I fully agree that the cyborg advisor will rule the day…but also think we’re going to be surprised by how quickly the technology component will evolve and which tasks it will excel at.

    Turbotax certainly doesn’t handle all tax planning scenarios, but for the vast majority of Americans, it handles all of their needs. Similarly, I think it won’t be long before we see planning software that handles ‘holistic financial planning’ for most families. We’re seeing startups like FlexScore and Guide Financial that seem to be heading in that direction.

    Similarly, I think we’ll be surprised with how powerful technology can be for behavioral change/decision-making. While pure information does little to make a behavioral impact, we’ve seen exercise and diet apps have a big behavioral impact for many, particularly when paired with a device (e.g. Fitbit). It won’t be long before a firm invests in developing a behavioral guidance engine to reinforce good behavior and push the clients to tweak unhealthy financial behavior. And that guidance can be personalized using account aggregation data. already does a bit of this.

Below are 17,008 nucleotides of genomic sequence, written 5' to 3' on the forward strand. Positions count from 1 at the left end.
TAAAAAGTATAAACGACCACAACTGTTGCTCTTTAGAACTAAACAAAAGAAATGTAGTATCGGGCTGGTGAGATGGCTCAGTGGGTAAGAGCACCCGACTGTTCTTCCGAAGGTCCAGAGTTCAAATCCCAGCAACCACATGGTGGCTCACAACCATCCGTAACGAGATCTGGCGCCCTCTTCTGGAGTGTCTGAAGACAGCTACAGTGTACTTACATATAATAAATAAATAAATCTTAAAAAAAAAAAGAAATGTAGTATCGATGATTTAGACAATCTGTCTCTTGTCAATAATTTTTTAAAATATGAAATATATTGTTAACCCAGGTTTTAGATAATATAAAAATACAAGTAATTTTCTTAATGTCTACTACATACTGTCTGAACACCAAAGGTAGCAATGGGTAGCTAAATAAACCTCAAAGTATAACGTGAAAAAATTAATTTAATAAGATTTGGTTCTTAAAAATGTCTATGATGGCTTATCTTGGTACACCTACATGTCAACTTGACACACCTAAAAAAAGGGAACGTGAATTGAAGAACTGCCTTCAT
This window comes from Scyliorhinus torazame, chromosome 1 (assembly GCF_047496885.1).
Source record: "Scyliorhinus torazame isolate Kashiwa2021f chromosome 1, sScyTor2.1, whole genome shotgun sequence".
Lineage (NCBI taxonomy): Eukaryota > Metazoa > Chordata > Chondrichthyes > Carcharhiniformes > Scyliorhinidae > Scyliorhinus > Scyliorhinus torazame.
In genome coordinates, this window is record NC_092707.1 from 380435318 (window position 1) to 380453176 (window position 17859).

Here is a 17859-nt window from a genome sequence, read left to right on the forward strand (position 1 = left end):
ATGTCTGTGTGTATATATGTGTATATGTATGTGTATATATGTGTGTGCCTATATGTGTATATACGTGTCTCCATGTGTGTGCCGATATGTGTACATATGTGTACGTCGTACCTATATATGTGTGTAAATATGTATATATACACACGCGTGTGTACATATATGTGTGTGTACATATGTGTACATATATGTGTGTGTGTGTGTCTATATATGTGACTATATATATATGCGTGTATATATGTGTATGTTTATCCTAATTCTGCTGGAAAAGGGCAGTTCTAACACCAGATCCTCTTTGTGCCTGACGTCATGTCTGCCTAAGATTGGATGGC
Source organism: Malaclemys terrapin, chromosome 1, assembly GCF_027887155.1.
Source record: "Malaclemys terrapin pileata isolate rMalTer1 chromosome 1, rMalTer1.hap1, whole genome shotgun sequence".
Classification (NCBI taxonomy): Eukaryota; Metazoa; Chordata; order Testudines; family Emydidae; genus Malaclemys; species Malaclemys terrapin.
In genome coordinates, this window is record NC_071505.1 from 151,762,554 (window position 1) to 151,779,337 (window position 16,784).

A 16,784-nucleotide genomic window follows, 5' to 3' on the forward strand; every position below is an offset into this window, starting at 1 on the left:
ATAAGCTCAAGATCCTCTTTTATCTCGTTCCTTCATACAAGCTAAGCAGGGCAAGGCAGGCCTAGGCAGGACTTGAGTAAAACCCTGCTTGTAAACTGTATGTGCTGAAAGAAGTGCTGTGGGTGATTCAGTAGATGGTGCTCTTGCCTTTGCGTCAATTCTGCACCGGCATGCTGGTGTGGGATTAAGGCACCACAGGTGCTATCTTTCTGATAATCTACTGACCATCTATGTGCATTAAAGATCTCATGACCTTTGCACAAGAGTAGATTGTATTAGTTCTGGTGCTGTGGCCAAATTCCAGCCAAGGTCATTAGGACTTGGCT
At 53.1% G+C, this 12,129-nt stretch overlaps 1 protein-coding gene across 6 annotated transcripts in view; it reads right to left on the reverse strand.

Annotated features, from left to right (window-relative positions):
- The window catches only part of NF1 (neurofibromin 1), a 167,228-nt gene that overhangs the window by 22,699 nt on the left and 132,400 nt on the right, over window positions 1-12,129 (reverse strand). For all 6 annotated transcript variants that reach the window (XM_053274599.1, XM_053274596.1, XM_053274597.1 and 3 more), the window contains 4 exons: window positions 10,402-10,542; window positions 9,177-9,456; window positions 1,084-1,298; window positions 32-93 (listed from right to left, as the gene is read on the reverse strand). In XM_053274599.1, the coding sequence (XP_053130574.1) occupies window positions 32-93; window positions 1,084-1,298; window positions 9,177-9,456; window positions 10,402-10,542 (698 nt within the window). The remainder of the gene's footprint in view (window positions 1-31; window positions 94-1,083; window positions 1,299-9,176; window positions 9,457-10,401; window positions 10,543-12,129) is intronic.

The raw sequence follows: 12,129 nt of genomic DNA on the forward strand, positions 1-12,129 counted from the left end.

Further, companies can use human intervention at scale by having peer accountability, rather than advisor driven accountability. Again, we’ve seen examples of this with the various diet and fitness apps and sites.

    Finally, I want to reiterate that I think your vision of cyborg advisors is absolutely right. I just wonder what tasks will ultimately land on the human…and thus what the ideal skill set of that human is. Because I think we’ll be surprised with how quickly the technology will evolve.

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  • Gene Kobilansky

    Hi Michael